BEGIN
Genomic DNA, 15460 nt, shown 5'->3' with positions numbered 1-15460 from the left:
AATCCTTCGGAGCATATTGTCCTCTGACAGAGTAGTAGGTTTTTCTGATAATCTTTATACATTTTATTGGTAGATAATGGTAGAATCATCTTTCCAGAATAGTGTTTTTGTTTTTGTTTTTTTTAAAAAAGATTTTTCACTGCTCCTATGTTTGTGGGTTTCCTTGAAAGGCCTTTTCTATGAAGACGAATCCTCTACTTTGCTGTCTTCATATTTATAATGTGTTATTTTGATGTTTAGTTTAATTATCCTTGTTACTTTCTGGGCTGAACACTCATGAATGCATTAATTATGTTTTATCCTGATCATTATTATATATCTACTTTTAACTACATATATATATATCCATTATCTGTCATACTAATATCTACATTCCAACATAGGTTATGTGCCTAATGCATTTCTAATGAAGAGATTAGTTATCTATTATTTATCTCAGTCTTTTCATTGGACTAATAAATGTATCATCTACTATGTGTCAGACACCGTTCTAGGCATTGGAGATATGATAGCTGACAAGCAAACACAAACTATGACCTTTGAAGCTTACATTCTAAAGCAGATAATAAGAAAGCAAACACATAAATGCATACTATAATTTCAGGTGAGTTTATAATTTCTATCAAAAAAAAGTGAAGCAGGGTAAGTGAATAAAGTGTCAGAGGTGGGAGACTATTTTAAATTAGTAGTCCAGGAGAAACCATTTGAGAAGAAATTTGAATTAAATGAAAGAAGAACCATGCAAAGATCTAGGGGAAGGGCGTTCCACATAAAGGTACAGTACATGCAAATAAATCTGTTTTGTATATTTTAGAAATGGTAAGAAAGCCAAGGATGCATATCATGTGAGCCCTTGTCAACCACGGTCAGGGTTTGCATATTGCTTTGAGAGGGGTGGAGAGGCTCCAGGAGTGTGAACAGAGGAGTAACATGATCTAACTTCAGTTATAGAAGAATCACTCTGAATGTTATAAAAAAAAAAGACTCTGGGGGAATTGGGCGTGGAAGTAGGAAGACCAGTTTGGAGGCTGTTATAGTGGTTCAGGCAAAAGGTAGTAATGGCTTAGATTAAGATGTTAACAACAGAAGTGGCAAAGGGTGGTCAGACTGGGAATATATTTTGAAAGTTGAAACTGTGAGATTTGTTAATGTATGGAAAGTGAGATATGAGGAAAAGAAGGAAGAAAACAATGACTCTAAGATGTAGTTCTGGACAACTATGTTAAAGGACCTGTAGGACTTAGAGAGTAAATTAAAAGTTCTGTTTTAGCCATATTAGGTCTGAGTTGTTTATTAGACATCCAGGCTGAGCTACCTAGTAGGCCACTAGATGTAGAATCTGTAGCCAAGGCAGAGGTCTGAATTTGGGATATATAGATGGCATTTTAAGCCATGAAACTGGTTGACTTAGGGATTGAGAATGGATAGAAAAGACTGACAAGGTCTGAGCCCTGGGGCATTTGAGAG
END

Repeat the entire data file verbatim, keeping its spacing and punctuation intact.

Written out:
Genomic DNA, 15460 nt, shown 5'->3' with positions numbered 1-15460 from the left:
AATCCTTCGGAGCATATTGTCCTCTGACAGAGTAGTAGGTTTTTCTGATAATCTTTATACATTTTATTGGTAGATAATGGTAGAATCATCTTTCCAGAATAGTGTTTTTGTTTTTGTTTTTTTTAAAAAAGATTTTTCACTGCTCCTATGTTTGTGGGTTTCCTTGAAAGGCCTTTTCTATGAAGACGAATCCTCTACTTTGCTGTCTTCATATTTATAATGTGTTATTTTGATGTTTAGTTTAATTATCCTTGTTACTTTCTGGGCTGAACACTCATGAATGCATTAATTATGTTTTATCCTGATCATTATTATATATCTACTTTTAACTACATATATATATATCCATTATCTGTCATACTAATATCTACATTCCAACATAGGTTATGTGCCTAATGCATTTCTAATGAAGAGATTAGTTATCTATTATTTATCTCAGTCTTTTCATTGGACTAATAAATGTATCATCTACTATGTGTCAGACACCGTTCTAGGCATTGGAGATATGATAGCTGACAAGCAAACACAAACTATGACCTTTGAAGCTTACATTCTAAAGCAGATAATAAGAAAGCAAACACATAAATGCATACTATAATTTCAGGTGAGTTTATAATTTCTATCAAAAAAAAGTGAAGCAGGGTAAGTGAATAAAGTGTCAGAGGTGGGAGACTATTTTAAATTAGTAGTCCAGGAGAAACCATTTGAGAAGAAATTTGAATTAAATGAAAGAAGAACCATGCAAAGATCTAGGGGAAGGGCGTTCCACATAAAGGTACAGTACATGCAAATAAATCTGTTTTGTATATTTTAGAAATGGTAAGAAAGCCAAGGATGCATATCATGTGAGCCCTTGTCAACCACGGTCAGGGTTTGCATATTGCTTTGAGAGGGGTGGAGAGGCTCCAGGAGTGTGAACAGAGGAGTAACATGATCTAACTTCAGTTATAGAAGAATCACTCTGAATGTTATAAAAAAAAAAGACTCTGGGGGAATTGGGCGTGGAAGTAGGAAGACCAGTTTGGAGGCTGTTATAGTGGTTCAGGCAAAAGGTAGTAATGGCTTAGATTAAGATGTTAACAACAGAAGTGGCAAAGGGTGGTCAGACTGGGAATATATTTTGAAAGTTGAAACTGTGAGATTTGTTAATGTATGGAAAGTGAGATATGAGGAAAAGAAGGAAGAAAACAATGACTCTAAGATGTAGTTCTGGACAACTATGTTAAAGGACCTGTAGGACTTAGAGAGTAAATTAAAAGTTCTGTTTTAGCCATATTAGGTCTGAGTTGTTTATTAGACATCCAGGCTGAGCTACCTAGTAGGCCACTAGATGTAGAATCTGTAGCCAAGGCAGAGGTCTGAATTTGGGATATATAGATGGCATTTTAAGCCATGAAACTGGTTGACTTAGGGATTGAGAATGGATAGAAAAGACTGACAAGGTCTGAGCCCTGGGGCATTTGAGAG